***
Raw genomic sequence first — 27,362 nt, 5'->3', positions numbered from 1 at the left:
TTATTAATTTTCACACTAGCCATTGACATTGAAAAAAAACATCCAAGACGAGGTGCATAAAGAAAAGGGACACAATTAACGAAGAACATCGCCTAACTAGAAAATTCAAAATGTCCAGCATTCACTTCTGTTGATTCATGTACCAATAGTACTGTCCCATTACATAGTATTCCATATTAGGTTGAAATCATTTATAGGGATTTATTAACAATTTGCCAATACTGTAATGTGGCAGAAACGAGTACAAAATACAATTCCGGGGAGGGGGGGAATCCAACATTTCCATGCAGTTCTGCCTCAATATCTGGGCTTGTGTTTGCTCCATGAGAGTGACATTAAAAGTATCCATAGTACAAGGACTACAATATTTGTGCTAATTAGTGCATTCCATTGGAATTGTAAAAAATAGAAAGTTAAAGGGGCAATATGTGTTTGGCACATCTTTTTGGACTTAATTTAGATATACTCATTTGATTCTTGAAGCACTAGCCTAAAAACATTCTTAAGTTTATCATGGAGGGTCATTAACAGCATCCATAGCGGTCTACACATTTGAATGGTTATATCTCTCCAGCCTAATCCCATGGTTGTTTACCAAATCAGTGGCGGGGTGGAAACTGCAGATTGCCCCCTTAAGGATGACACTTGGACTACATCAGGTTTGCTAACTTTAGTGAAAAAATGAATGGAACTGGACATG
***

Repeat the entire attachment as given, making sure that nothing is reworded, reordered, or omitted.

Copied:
Raw genomic sequence first — 27,362 nt, 5'->3', positions numbered from 1 at the left:
TTATTAATTTTCACACTAGCCATTGACATTGAAAAAAAACATCCAAGACGAGGTGCATAAAGAAAAGGGACACAATTAACGAAGAACATCGCCTAACTAGAAAATTCAAAATGTCCAGCATTCACTTCTGTTGATTCATGTACCAATAGTACTGTCCCATTACATAGTATTCCATATTAGGTTGAAATCATTTATAGGGATTTATTAACAATTTGCCAATACTGTAATGTGGCAGAAACGAGTACAAAATACAATTCCGGGGAGGGGGGGAATCCAACATTTCCATGCAGTTCTGCCTCAATATCTGGGCTTGTGTTTGCTCCATGAGAGTGACATTAAAAGTATCCATAGTACAAGGACTACAATATTTGTGCTAATTAGTGCATTCCATTGGAATTGTAAAAAATAGAAAGTTAAAGGGGCAATATGTGTTTGGCACATCTTTTTGGACTTAATTTAGATATACTCATTTGATTCTTGAAGCACTAGCCTAAAAACATTCTTAAGTTTATCATGGAGGGTCATTAACAGCATCCATAGCGGTCTACACATTTGAATGGTTATATCTCTCCAGCCTAATCCCATGGTTGTTTACCAAATCAGTGGCGGGGTGGAAACTGCAGATTGCCCCCTTAAGGATGACACTTGGACTACATCAGGTTTGCTAACTTTAGTGAAAAAATGAATGGAACTGGACATG